You've finally secured an important business meeting that will see the delegation visit your shores. The day they arrive at your company they are greeted by a very professional receptionist who discreetly makes their way to your office to personally announce the delegation’s arrival. Your receptionist also informs you that "they have gifts with them". You realise you don't have gifts to exchange and you will either think "that's ok, we don't give gifts in our culture" or, you immediately send one of your staff to the nearest high-end souvenir shop to get "something" in time to present at the end of the meeting. Order is restored!
Whether it forms part of the new business strategy or not, avoid making 'the gift' a last minute after-thought.
Western business cultures are increasingly adopting the gift exchange traditions of the East which makes the matter of gifts an important consideration in global business. However, the issue of gifts needs to be approached carefully. Many have found the hard way that adopting the same protocol without regard for the nuances of business cultures, other than one’s own, can make for awkward situations. You could try to improvise but best to look a little further into the 'why' as, in many cultures, the gift is not merely a courtesy gesture.
Whilst courtesy is the underlying message, in some cultures a gift signals the commencement of a valued partnership, in others a gift may not be required at all. In certain cultures, the timing is crucial; given too early in the piece and it could be perceived as seeking to gain favour; too late, an offensive after-thought. The right gift at the wrong time or the wrong gift at the right time can be counter-productive to a business objective.
A culture's ingrained traditions and beliefs impact everyday business. At the most fundamental level, consider the following when deciding if and when a gift exchange will form part of the strategy:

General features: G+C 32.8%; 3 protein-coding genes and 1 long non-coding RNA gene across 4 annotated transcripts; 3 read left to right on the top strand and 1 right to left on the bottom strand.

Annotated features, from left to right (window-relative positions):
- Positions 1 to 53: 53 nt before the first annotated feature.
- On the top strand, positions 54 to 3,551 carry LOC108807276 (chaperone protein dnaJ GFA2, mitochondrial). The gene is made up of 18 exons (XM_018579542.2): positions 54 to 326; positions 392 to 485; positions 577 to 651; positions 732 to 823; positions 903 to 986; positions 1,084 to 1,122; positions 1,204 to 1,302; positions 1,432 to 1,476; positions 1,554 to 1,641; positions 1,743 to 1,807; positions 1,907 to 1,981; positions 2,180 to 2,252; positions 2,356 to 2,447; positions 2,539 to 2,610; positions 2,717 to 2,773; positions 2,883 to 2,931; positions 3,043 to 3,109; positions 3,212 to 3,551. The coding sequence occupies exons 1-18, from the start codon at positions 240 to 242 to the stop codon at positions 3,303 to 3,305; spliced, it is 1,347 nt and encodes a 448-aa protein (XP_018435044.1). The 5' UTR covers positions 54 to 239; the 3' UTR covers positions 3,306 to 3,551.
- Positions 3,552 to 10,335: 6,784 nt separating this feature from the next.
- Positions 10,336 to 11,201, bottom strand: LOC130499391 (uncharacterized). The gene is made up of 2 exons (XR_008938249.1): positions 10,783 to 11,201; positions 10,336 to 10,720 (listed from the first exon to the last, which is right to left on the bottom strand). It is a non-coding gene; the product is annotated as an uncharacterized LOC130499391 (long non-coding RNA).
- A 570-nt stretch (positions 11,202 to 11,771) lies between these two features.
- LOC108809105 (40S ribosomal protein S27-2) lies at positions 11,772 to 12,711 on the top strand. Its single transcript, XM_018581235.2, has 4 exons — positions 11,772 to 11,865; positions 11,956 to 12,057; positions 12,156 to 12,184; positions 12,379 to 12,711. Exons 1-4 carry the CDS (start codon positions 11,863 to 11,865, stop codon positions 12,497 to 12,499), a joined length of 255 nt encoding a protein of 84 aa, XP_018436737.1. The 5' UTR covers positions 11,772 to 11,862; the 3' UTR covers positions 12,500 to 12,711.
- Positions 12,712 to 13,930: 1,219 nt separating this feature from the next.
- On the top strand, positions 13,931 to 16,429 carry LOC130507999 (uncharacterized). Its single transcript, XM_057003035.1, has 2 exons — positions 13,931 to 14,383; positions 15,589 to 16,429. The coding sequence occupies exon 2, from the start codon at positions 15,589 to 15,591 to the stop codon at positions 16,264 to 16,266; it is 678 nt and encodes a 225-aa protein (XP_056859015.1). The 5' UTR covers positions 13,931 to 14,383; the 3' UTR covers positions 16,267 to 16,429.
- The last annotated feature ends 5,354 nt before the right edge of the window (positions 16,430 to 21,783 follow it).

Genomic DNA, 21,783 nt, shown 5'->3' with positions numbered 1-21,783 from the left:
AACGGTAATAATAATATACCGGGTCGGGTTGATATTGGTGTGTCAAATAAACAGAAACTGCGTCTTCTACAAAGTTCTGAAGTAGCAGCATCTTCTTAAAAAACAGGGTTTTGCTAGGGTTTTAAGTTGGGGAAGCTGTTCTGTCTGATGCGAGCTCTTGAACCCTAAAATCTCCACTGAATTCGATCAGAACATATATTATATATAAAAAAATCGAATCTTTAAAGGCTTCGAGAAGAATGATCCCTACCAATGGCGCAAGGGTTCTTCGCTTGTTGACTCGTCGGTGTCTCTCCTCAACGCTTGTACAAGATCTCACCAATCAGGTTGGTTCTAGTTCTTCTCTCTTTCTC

What is the context?
Establishing new business, closing a deal, a business social engagement etc. Context determines the what, when, where, who and how.
Who are the recipients?
What is their cultural background, gender, age, position in the organisation, etc. A single gift or for a team?
What type of gift?
A culture's ingrained traditions and beliefs impact everyday business. Certain items that could be innocuous to the gift giver may, to the gift receiver, be symbols of bad luck or ill intent. Colour and value also come into play. Company gift giving and receiving policies are also important to consider. Ignoring these policies can place both the gift giver and receiver in an awkward situation which may jeopardize developing a strong relationship.
Finally, gifts in business are considered part of an 'exchange' - so receiving gifts is another matter which merits its own set of considerations. As with any aspect of preparing for an important cross-border meeting, a gift should be considered as part of the overall plan. Whether it forms part of the new business strategy or not, avoid making it a last minute after-thought.
In the case presented above, one could argue that the visiting delegation should have looked into the expectations of the business culture hosting them and not brought a gift at all, lest it put their hosts in an awkward situation.
Or the host party, through intermediaries (usually the executive support) could have investigated the presence of gifts at this particular meeting and decided whether or not gifts would form part of this particular gathering.
My view is that it comes down to courtesy as much as culture. As guests of the company, it is not inappropriate to bring a token gift for their host/s. Context takes over here as then the gift would be dependent on where the meeting takes place, the purpose of the meeting and so forth. As hosts who appear to place great importance on the visit to develop their business relationship, the gift should form part of the hospitality and courtesy extended to the visiting party.
The key is – prepare in advance and avoid the unnecessary distraction from the business at hand.